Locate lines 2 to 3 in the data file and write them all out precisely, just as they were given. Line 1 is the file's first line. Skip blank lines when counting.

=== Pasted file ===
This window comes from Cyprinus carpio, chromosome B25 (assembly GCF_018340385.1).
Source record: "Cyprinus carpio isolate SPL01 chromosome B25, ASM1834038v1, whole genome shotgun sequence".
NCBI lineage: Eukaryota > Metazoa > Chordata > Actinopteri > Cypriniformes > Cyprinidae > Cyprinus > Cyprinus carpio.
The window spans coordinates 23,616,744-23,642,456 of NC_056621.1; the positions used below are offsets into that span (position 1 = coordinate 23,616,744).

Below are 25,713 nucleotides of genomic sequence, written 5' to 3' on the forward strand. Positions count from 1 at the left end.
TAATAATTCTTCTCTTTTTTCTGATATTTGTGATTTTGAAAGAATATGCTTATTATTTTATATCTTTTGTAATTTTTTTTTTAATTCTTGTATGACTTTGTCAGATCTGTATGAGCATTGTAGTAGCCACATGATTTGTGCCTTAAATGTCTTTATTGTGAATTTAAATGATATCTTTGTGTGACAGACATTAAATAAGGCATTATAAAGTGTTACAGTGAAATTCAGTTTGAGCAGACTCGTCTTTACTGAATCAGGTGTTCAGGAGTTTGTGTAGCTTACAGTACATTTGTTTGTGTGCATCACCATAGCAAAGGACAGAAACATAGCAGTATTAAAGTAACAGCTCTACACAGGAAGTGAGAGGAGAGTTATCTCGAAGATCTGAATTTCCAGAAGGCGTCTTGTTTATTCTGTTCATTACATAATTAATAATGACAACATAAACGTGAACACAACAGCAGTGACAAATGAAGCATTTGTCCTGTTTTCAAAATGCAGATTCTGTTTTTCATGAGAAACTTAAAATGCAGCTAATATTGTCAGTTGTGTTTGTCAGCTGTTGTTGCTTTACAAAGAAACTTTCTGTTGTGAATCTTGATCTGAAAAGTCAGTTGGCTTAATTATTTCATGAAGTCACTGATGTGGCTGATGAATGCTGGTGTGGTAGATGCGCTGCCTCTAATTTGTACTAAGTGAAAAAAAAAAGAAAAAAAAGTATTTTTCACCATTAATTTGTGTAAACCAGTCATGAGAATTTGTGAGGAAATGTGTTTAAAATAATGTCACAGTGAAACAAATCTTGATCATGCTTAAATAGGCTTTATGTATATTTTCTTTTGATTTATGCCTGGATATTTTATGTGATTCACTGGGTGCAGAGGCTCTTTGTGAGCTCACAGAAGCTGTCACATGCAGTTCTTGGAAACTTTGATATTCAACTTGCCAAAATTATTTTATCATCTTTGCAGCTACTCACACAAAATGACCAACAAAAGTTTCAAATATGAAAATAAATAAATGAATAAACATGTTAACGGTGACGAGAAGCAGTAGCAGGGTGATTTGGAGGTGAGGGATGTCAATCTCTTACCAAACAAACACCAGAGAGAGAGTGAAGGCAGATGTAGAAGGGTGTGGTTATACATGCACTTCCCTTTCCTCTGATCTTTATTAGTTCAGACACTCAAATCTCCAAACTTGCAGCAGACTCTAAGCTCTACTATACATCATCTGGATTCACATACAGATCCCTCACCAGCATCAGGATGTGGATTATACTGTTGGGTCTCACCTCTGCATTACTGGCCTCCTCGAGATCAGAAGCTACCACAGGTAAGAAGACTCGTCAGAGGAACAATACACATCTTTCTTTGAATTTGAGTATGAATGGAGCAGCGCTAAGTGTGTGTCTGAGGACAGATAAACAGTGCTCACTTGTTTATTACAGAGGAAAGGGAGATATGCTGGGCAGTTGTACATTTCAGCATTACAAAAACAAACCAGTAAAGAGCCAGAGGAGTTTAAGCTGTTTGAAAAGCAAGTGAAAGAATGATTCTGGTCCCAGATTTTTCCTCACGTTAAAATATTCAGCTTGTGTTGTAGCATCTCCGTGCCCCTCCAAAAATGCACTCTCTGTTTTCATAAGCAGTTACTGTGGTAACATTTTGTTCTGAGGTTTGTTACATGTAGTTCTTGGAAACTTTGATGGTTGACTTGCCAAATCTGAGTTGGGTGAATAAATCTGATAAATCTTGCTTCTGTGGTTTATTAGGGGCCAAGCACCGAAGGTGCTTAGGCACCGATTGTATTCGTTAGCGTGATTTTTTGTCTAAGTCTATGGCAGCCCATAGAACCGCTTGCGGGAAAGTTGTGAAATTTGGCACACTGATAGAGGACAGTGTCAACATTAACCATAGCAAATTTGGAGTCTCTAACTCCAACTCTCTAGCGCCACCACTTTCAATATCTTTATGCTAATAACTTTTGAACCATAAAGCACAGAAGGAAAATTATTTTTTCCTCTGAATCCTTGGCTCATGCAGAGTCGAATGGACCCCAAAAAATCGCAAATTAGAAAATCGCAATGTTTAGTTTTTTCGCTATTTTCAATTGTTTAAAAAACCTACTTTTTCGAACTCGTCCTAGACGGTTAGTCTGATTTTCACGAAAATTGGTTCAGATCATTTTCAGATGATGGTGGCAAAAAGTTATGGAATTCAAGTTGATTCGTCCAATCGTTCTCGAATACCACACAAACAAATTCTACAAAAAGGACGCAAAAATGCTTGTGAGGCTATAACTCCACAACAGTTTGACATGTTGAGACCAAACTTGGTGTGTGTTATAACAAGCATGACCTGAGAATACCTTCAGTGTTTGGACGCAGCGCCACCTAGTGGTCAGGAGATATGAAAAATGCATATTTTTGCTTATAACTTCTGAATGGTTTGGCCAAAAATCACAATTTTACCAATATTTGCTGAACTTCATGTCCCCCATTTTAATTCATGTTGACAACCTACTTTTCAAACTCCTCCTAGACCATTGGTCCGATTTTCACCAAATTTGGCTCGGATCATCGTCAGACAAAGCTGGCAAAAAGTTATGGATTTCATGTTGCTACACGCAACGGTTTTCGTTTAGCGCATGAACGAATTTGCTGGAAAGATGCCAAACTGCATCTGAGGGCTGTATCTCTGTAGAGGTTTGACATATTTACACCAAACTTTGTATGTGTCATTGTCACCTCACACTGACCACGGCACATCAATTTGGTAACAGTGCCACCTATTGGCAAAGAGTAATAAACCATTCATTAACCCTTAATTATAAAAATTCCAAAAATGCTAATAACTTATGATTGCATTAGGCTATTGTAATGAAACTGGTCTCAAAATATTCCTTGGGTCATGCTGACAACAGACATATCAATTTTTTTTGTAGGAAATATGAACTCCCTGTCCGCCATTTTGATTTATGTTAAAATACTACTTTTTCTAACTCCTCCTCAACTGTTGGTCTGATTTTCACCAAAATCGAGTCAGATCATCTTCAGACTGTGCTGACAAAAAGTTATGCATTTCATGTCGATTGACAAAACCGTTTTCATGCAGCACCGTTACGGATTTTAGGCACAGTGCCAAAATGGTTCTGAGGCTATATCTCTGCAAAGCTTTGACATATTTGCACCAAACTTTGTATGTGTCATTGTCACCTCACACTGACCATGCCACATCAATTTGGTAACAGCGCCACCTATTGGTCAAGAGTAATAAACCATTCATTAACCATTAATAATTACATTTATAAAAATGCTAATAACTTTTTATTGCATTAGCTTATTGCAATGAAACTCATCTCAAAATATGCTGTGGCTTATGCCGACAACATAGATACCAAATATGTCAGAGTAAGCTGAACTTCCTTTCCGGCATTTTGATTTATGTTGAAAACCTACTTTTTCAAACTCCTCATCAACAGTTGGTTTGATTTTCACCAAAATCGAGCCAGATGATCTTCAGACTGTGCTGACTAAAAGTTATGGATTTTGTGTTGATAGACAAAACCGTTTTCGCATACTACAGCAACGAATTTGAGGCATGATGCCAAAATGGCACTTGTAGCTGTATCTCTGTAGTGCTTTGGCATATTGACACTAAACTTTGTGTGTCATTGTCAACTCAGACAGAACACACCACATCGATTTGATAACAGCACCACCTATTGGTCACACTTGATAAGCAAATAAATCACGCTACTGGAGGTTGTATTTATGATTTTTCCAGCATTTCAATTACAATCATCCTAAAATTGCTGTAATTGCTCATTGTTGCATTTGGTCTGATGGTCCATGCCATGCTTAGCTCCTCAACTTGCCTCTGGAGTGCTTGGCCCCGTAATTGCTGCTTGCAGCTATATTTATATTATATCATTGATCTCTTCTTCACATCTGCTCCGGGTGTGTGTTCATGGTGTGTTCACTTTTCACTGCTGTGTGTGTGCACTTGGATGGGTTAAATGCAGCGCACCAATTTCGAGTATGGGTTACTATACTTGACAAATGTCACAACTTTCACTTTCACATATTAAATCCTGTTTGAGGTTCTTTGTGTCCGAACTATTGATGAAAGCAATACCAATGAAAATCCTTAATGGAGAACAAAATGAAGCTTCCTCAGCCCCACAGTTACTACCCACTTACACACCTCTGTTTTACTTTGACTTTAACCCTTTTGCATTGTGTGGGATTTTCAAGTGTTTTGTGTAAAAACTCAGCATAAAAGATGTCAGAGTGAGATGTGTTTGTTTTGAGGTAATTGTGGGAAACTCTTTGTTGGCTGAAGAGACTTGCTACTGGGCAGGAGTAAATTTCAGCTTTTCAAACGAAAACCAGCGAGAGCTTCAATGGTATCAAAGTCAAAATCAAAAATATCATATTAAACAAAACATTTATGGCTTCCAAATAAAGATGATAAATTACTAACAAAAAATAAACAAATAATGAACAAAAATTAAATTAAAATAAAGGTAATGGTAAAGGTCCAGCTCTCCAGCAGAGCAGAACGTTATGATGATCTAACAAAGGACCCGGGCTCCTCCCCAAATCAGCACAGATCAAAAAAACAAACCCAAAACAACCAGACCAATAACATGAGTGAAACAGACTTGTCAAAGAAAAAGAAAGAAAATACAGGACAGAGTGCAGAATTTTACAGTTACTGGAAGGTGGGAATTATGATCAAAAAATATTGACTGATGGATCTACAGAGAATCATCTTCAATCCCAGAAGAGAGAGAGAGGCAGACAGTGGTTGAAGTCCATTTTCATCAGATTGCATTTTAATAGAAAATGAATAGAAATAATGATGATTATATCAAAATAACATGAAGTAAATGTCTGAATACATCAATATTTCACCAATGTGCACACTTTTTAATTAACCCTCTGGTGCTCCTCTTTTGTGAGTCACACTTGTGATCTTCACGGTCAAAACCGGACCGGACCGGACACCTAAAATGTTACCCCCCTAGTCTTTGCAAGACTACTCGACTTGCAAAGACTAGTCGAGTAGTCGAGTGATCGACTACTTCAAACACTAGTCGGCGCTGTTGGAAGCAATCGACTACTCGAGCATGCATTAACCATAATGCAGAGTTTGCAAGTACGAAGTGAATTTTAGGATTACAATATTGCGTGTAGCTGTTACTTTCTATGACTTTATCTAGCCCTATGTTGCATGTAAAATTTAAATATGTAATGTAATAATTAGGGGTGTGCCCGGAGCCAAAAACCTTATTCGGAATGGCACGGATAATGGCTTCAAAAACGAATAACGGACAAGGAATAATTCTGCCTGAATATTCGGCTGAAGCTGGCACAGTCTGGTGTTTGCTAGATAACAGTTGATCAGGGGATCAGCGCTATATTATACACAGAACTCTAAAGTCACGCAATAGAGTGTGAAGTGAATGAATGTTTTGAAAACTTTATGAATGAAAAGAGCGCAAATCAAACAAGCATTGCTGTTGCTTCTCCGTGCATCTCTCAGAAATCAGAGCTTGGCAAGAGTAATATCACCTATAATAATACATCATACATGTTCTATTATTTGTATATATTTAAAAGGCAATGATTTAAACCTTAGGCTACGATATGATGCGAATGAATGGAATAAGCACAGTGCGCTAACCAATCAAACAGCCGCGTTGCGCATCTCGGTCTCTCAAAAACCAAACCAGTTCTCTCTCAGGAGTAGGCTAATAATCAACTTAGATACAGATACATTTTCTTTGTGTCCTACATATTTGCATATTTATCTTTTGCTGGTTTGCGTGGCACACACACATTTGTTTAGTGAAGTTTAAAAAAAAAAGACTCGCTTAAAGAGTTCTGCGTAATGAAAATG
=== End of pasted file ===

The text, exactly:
Source record: "Cyprinus carpio isolate SPL01 chromosome B25, ASM1834038v1, whole genome shotgun sequence".
NCBI lineage: Eukaryota > Metazoa > Chordata > Actinopteri > Cypriniformes > Cyprinidae > Cyprinus > Cyprinus carpio.